New Orleans, La. – Ask local advocates for Gulf seafood what's the biggest issue they're facing right now, in light of the BP oil disaster, and they'll say "public perception." But fishermen and their supporters in Louisiana have been fighting a perception battle long before the Deepwater Horizon rig explosion. This other fight seems destined to last much longer, but in an unexpected way the current crisis in the Gulf may actually provide some new leverage on it.
First though, the struggle at hand. Testing has shown that the Gulf seafood hitting our docks is as safe as ever. Yet consumers around the country now question its integrity. Behind those questions is discomfort, and, well, that's not a very good way to begin a meal. An Associated Press poll conducted in August found that some 54 percent of Americans are not confident that Gulf seafood is safe to eat. By the way, that's about the same percentage of Americans who told these pollsters they weren't confident Gulf beaches were safe for swimming either.
So the fight for the state's multi-billion-dollar seafood industry is locked on changing public perception. That means marketing, and marketing takes money. BP recently decided to provide $13 million to monitor the effects of its oil disaster on Louisiana seafood over three years. That's far short of the $173 million the state has asked from BP to fund a more comprehensive seafood certification and marketing plan. That's what Louisiana officials say is needed to prove that our state continues to produce the safest seafood anywhere. Test results won't do the job on their own - people around the country have to hear that Gulf seafood remains the healthy, flavorful treasure it has always been.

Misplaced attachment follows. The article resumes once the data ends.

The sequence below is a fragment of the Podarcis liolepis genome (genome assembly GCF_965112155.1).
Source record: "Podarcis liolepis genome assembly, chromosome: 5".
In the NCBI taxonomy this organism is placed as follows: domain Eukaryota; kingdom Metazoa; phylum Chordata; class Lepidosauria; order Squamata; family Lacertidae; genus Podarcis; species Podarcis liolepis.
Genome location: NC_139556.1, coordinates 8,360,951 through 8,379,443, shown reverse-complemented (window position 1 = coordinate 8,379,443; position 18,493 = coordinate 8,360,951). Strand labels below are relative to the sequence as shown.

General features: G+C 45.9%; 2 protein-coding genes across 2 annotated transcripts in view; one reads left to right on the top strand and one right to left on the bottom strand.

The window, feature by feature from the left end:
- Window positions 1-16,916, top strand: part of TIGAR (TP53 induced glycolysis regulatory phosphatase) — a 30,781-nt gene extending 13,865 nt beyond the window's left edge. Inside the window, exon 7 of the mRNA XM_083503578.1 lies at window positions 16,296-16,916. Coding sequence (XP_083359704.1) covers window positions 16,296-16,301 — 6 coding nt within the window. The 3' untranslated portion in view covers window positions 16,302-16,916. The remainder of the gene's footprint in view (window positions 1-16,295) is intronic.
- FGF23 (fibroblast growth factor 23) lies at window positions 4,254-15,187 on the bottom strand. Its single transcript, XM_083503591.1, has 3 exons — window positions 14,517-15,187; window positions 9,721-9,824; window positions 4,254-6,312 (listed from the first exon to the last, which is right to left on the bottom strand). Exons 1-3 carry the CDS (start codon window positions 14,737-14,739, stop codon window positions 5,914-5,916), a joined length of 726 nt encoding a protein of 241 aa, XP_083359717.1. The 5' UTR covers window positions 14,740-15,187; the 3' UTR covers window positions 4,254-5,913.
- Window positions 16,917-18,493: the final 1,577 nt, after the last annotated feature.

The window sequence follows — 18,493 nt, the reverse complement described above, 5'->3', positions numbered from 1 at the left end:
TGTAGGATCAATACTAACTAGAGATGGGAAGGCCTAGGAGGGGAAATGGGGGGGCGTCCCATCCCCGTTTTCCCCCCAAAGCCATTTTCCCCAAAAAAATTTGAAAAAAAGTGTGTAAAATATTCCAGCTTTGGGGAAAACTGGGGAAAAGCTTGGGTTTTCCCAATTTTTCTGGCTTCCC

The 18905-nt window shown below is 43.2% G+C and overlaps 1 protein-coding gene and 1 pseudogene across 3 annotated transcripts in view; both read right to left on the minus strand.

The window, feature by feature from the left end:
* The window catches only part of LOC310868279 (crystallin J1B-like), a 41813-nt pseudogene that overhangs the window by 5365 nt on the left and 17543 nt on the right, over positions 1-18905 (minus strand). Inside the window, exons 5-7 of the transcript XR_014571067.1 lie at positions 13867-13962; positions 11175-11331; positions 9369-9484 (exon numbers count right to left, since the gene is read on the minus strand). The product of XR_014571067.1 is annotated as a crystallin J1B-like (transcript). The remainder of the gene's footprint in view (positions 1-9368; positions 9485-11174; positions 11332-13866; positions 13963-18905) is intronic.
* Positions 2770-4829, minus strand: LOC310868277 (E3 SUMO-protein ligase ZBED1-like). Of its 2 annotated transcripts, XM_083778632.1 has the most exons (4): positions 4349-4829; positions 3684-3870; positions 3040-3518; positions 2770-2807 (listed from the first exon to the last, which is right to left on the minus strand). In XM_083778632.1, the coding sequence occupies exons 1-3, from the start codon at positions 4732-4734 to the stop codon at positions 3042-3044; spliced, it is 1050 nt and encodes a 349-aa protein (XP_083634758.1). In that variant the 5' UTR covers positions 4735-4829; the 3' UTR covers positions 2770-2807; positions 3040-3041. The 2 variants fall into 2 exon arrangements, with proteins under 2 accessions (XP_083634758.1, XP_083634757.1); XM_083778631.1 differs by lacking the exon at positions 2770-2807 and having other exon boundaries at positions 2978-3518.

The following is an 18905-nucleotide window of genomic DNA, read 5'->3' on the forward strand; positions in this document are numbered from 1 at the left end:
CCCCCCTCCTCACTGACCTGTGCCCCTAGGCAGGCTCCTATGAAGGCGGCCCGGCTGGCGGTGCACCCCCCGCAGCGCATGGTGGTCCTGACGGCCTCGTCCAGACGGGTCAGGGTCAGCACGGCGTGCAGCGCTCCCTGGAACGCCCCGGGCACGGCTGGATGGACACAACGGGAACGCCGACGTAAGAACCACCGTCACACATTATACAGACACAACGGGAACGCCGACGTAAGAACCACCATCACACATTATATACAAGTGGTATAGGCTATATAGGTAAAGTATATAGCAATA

And that gets to the other, older, more entrenched perception fight for Gulf seafood, in particular its abundant, nearly year-round shrimp harvest. No shrimp fishery in the world is more abundant than ours here in the Gulf, with our massive though endangered wetlands coastline providing the nursery for plump, beautiful white and brown shrimp.
Yet long before the BP crisis, the Louisiana shrimping fleet has been in a state of steady decline, trodden by the sheer volume of imported seafood, stuff that largely produced at industrial-scale farms in Asia and Latin America. Louisiana still leads the nation in domestic shrimp production, but it now that haul amounts to less than five percent of the shrimp Americans actually eat. Amid this crush of imports, Gulf shrimp has increasingly become a bit player. Prices for product fall even as costs for Louisiana fishermen rise, and many in this largely family-run business must make a living some other way.
To turn that around, Gulf seafood advocates have for years now been working to pull local product from the anonymity of the imports, to accentuate the flavor and character of shrimp caught in the wild rather than collected from the roiling ponds of aquaculture concerns. The goal has been to make the term "Gulf shrimp" a promise of quality over commodity on menus and grocery store ads.
The BP oil disaster has clearly short-circuited this effort. But with greater marketing muscle, maybe the situation can be turned on its head. Gulf seafood still is about quality, and now there is strenuous testing to prove it. The origins of imported seafood commodities remain murky, while now more than ever, when you eat Gulf seafood you know just what you're getting.